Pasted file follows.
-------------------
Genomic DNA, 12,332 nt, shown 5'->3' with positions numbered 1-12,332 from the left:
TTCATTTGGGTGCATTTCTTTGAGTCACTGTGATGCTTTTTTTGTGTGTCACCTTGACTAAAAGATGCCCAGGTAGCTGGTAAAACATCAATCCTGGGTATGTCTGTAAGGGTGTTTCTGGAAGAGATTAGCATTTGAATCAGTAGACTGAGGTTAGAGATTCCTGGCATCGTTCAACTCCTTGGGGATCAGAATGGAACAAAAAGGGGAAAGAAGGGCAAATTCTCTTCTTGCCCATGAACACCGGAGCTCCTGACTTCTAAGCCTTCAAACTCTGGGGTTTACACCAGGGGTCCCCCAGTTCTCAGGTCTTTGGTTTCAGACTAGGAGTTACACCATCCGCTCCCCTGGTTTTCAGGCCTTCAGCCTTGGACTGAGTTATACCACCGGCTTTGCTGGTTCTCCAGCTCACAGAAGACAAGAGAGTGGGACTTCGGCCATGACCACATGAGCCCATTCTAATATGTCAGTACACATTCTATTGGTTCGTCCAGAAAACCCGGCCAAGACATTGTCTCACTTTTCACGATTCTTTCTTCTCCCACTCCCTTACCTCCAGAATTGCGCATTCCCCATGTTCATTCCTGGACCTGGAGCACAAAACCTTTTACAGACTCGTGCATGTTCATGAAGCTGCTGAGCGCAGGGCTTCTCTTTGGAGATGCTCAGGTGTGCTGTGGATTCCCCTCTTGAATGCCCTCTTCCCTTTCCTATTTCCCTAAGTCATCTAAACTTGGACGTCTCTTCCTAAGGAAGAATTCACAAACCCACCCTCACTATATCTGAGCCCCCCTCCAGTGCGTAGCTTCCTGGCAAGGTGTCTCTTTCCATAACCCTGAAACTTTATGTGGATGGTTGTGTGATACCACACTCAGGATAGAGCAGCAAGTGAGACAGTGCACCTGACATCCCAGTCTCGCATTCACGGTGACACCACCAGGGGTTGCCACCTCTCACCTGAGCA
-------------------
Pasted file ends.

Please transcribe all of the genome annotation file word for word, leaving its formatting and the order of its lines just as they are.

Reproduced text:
Genomic DNA, 12,332 nt, shown 5'->3' with positions numbered 1-12,332 from the left:
TTCATTTGGGTGCATTTCTTTGAGTCACTGTGATGCTTTTTTTGTGTGTCACCTTGACTAAAAGATGCCCAGGTAGCTGGTAAAACATCAATCCTGGGTATGTCTGTAAGGGTGTTTCTGGAAGAGATTAGCATTTGAATCAGTAGACTGAGGTTAGAGATTCCTGGCATCGTTCAACTCCTTGGGGATCAGAATGGAACAAAAAGGGGAAAGAAGGGCAAATTCTCTTCTTGCCCATGAACACCGGAGCTCCTGACTTCTAAGCCTTCAAACTCTGGGGTTTACACCAGGGGTCCCCCAGTTCTCAGGTCTTTGGTTTCAGACTAGGAGTTACACCATCCGCTCCCCTGGTTTTCAGGCCTTCAGCCTTGGACTGAGTTATACCACCGGCTTTGCTGGTTCTCCAGCTCACAGAAGACAAGAGAGTGGGACTTCGGCCATGACCACATGAGCCCATTCTAATATGTCAGTACACATTCTATTGGTTCGTCCAGAAAACCCGGCCAAGACATTGTCTCACTTTTCACGATTCTTTCTTCTCCCACTCCCTTACCTCCAGAATTGCGCATTCCCCATGTTCATTCCTGGACCTGGAGCACAAAACCTTTTACAGACTCGTGCATGTTCATGAAGCTGCTGAGCGCAGGGCTTCTCTTTGGAGATGCTCAGGTGTGCTGTGGATTCCCCTCTTGAATGCCCTCTTCCCTTTCCTATTTCCCTAAGTCATCTAAACTTGGACGTCTCTTCCTAAGGAAGAATTCACAAACCCACCCTCACTATATCTGAGCCCCCCTCCAGTGCGTAGCTTCCTGGCAAGGTGTCTCTTTCCATAACCCTGAAACTTTATGTGGATGGTTGTGTGATACCACACTCAGGATAGAGCAGCAAGTGAGACAGTGCACCTGACATCCCAGTCTCGCATTCACGGTGACACCACCAGGGGTTGCCACCTCTCACCTGAGCA